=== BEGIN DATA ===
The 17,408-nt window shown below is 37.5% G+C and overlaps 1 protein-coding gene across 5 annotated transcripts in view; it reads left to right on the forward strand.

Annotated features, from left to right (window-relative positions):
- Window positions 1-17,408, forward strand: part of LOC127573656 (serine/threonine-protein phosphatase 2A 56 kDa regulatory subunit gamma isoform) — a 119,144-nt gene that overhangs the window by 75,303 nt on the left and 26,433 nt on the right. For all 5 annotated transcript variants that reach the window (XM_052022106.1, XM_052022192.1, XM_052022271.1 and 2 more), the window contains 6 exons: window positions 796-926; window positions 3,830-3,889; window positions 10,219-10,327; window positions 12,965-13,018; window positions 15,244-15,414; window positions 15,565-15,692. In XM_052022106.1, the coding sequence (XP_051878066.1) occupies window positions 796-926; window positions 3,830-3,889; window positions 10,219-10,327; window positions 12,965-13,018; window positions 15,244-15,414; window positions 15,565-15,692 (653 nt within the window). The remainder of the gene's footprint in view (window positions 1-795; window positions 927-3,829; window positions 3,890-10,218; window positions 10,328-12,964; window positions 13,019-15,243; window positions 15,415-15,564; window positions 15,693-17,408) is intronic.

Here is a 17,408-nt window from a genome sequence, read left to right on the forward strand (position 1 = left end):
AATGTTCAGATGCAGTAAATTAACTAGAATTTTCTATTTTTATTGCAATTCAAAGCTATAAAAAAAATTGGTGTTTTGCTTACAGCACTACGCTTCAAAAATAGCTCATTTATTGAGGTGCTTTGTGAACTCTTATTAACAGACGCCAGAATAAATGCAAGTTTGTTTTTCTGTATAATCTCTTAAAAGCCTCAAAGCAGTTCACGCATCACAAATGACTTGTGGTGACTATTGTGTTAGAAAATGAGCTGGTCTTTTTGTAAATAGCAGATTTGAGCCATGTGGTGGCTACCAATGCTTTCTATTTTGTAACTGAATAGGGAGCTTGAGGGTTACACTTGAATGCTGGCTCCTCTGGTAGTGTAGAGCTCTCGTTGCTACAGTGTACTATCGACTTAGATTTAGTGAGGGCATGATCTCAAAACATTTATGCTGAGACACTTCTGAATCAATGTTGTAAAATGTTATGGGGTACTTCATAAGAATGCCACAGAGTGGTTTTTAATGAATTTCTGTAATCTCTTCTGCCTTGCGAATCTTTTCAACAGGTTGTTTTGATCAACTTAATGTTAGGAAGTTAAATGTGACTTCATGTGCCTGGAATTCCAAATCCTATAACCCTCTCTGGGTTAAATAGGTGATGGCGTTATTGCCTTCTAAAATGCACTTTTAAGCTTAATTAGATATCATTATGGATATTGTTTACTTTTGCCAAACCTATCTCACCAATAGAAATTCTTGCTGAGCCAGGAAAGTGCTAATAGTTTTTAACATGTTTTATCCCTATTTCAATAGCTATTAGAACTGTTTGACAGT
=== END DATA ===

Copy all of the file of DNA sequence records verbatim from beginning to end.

The 17,408-nt window shown below is 37.5% G+C and overlaps 1 protein-coding gene across 5 annotated transcripts in view; it reads left to right on the forward strand.

Annotated features, from left to right (window-relative positions):
- Window positions 1-17,408, forward strand: part of LOC127573656 (serine/threonine-protein phosphatase 2A 56 kDa regulatory subunit gamma isoform) — a 119,144-nt gene that overhangs the window by 75,303 nt on the left and 26,433 nt on the right. For all 5 annotated transcript variants that reach the window (XM_052022106.1, XM_052022192.1, XM_052022271.1 and 2 more), the window contains 6 exons: window positions 796-926; window positions 3,830-3,889; window positions 10,219-10,327; window positions 12,965-13,018; window positions 15,244-15,414; window positions 15,565-15,692. In XM_052022106.1, the coding sequence (XP_051878066.1) occupies window positions 796-926; window positions 3,830-3,889; window positions 10,219-10,327; window positions 12,965-13,018; window positions 15,244-15,414; window positions 15,565-15,692 (653 nt within the window). The remainder of the gene's footprint in view (window positions 1-795; window positions 927-3,829; window positions 3,890-10,218; window positions 10,328-12,964; window positions 13,019-15,243; window positions 15,415-15,564; window positions 15,693-17,408) is intronic.

Here is a 17,408-nt window from a genome sequence, read left to right on the forward strand (position 1 = left end):
AATGTTCAGATGCAGTAAATTAACTAGAATTTTCTATTTTTATTGCAATTCAAAGCTATAAAAAAAATTGGTGTTTTGCTTACAGCACTACGCTTCAAAAATAGCTCATTTATTGAGGTGCTTTGTGAACTCTTATTAACAGACGCCAGAATAAATGCAAGTTTGTTTTTCTGTATAATCTCTTAAAAGCCTCAAAGCAGTTCACGCATCACAAATGACTTGTGGTGACTATTGTGTTAGAAAATGAGCTGGTCTTTTTGTAAATAGCAGATTTGAGCCATGTGGTGGCTACCAATGCTTTCTATTTTGTAACTGAATAGGGAGCTTGAGGGTTACACTTGAATGCTGGCTCCTCTGGTAGTGTAGAGCTCTCGTTGCTACAGTGTACTATCGACTTAGATTTAGTGAGGGCATGATCTCAAAACATTTATGCTGAGACACTTCTGAATCAATGTTGTAAAATGTTATGGGGTACTTCATAAGAATGCCACAGAGTGGTTTTTAATGAATTTCTGTAATCTCTTCTGCCTTGCGAATCTTTTCAACAGGTTGTTTTGATCAACTTAATGTTAGGAAGTTAAATGTGACTTCATGTGCCTGGAATTCCAAATCCTATAACCCTCTCTGGGTTAAATAGGTGATGGCGTTATTGCCTTCTAAAATGCACTTTTAAGCTTAATTAGATATCATTATGGATATTGTTTACTTTTGCCAAACCTATCTCACCAATAGAAATTCTTGCTGAGCCAGGAAAGTGCTAATAGTTTTTAACATGTTTTATCCCTATTTCAATAGCTATTAGAACTGTTTGACAGT